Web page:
By Jan Strupczewski
BRUSSELS (Reuters) - European Union leaders will issue guidelines for chief Brexit negotiator Michel Barnier in March on the future relationship he should negotiate with Britain, regardless of whether London clarifies what it wants, a senior EU official said on Wednesday.
This adds to pressure on the deeply split government of Theresa May to spell out what Britain expects from a future free trade deal with the EU after it leaves the bloc in March 2019.
EU officials said that if Britain failed to provide any more details on what it wanted by March, the guidelines would be less detailed, providing less certainty for British firms desperate for more clarity on their future business ties with the EU.
Some EU officials have also held up a potential delay in issuing the guidelines as a means of pressuring Britain to more quickly finalise talks on a withdrawal treaty and a transition period that is to follow Britain's exit.
But the senior EU official, close to the Brexit process, said the completion of the withdrawal agreement was never a formal condition for producing the guidelines.
"It might be raised that ...the legal text of the withdrawal agreement (should be) on the table and maybe even an agreement in principle on the withdrawal agreement... (but) in our view it was not a pre-condition for having the guidelines in March," the official said.
Since an agreement in December on the basics of Britain's withdrawal, EU officials have been urging London to clarify what it wants from a transition period and a future relationship.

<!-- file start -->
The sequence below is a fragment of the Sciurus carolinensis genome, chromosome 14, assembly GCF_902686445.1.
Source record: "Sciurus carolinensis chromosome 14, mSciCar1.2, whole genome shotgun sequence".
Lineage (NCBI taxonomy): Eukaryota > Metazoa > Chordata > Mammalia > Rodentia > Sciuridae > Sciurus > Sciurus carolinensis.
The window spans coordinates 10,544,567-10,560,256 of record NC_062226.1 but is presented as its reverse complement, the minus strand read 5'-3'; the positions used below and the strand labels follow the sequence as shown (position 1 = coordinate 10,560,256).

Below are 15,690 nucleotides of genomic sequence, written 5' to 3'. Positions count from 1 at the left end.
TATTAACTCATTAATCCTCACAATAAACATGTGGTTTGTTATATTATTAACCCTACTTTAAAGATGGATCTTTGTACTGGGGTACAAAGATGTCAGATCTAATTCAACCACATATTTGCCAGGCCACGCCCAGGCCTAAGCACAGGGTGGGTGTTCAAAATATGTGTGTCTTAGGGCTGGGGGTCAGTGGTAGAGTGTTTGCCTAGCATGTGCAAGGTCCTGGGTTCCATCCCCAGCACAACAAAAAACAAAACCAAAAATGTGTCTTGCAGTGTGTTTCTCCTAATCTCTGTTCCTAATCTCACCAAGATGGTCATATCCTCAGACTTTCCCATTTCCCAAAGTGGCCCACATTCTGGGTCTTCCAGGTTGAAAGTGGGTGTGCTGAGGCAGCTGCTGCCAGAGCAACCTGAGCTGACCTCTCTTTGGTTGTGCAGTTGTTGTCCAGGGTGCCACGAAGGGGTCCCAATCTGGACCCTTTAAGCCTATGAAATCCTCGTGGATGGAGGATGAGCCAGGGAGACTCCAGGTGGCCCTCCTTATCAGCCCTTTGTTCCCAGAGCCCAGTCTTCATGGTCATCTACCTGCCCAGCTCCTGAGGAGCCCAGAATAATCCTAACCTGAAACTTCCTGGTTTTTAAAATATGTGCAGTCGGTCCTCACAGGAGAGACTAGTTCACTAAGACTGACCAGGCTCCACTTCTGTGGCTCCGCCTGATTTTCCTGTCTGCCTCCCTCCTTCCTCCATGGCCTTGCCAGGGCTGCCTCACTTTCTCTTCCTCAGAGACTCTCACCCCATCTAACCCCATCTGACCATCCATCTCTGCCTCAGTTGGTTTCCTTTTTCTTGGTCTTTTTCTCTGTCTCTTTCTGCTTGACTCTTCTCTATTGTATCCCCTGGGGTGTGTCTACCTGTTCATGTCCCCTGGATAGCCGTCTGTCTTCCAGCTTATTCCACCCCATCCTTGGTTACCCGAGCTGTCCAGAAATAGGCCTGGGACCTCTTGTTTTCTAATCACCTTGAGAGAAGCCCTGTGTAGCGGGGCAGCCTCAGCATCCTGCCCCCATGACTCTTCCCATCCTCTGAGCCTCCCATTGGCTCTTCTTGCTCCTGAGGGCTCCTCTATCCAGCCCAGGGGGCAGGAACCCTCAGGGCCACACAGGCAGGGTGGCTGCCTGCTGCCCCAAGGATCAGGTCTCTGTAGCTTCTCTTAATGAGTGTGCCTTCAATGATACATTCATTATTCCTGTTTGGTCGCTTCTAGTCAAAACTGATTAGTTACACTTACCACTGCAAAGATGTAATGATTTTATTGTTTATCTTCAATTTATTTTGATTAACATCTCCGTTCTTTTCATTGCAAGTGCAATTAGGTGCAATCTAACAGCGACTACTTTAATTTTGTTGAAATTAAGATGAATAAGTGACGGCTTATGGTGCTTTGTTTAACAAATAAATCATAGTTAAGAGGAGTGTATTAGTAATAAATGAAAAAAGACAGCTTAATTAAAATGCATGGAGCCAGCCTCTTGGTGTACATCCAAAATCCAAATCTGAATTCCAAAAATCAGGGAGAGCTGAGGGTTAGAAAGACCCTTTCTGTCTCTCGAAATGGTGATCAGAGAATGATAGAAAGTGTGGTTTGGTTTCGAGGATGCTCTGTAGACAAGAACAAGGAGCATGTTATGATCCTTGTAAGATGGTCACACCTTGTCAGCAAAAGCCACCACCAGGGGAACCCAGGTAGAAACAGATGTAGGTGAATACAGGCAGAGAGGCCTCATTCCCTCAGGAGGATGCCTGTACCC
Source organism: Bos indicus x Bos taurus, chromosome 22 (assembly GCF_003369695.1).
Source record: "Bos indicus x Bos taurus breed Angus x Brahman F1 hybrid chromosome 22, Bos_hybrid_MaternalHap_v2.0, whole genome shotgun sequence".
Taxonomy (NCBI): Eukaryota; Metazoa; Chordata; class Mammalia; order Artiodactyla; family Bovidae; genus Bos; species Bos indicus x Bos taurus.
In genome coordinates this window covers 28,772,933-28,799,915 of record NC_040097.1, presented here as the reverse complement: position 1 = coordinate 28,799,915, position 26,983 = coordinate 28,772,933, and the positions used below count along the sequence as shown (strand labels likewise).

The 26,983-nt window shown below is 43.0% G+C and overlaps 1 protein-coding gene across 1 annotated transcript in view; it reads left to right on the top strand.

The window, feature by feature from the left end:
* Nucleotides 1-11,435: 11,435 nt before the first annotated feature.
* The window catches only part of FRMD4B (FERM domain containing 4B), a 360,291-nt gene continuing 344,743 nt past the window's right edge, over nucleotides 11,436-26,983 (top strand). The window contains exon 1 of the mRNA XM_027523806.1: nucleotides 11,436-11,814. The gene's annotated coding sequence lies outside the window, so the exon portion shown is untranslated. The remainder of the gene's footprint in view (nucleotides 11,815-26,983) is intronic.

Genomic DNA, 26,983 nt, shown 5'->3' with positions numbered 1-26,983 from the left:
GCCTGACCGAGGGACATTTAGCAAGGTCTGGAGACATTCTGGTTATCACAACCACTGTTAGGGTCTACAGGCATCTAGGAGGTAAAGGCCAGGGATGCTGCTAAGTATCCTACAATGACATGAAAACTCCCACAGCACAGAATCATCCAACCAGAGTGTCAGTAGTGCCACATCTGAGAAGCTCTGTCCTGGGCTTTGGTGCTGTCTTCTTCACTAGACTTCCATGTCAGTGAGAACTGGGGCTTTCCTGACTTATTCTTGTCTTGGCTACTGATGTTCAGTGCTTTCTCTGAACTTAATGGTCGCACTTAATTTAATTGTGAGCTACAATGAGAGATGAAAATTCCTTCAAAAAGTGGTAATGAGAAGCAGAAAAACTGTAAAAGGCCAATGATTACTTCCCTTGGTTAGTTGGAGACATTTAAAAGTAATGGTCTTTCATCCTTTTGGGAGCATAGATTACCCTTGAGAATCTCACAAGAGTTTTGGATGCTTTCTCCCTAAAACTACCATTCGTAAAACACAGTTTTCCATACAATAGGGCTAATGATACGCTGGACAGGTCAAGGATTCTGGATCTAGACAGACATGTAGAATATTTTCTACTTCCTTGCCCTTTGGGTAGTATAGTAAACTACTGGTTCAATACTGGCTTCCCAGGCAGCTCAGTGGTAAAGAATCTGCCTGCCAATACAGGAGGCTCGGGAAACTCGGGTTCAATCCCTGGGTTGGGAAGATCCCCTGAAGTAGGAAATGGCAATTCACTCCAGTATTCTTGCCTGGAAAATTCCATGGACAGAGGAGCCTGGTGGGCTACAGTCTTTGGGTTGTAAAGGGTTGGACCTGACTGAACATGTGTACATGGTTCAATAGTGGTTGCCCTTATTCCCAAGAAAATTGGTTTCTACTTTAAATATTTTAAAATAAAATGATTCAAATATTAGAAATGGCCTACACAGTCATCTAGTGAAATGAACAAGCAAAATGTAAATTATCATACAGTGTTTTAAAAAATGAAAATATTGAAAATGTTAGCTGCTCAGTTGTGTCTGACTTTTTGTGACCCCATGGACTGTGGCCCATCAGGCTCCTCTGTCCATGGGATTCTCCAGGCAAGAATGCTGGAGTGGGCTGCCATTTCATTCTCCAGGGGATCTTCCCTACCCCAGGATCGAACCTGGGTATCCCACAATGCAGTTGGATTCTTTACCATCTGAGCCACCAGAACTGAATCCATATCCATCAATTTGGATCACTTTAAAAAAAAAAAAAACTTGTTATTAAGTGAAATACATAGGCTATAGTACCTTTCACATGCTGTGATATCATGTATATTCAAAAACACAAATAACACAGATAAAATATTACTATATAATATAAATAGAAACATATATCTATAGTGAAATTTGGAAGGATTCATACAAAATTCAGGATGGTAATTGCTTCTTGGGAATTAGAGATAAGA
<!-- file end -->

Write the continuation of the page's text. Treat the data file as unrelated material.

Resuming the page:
But the British government, split into supporters of a tougher and softer line to take, has so far been unable to make any proposals, other than sticking to the initial position that Britain no longer wanted to be part of the EU's single market or customs union or respect European Court of Justice rulings.
These "red lines", however, appear to be irreconcilable with Britain's pledge not to re-introduce a physical border between Northern Ireland and Ireland or to give its companies, including banks, as full access as possible to the EU's market.
The EU official said that in the absence of any new input from London by March, the guidelines for Barnier would simply be based on what Britain has declared so far.
"Some wishes have been expressed and on the basis of these wishes the guidelines will be prepared in March," he said.
The negotiations between the EU and Britain on the future relationship are to end in October with a political declaration attached to the withdrawal treaty. The declaration will then be the basis of negotiating a proper free trade agreement once Britain ceases to be a member of the EU in March 2019.
(Reporting By Jan Strupczewski; Editing by Toby Chopra)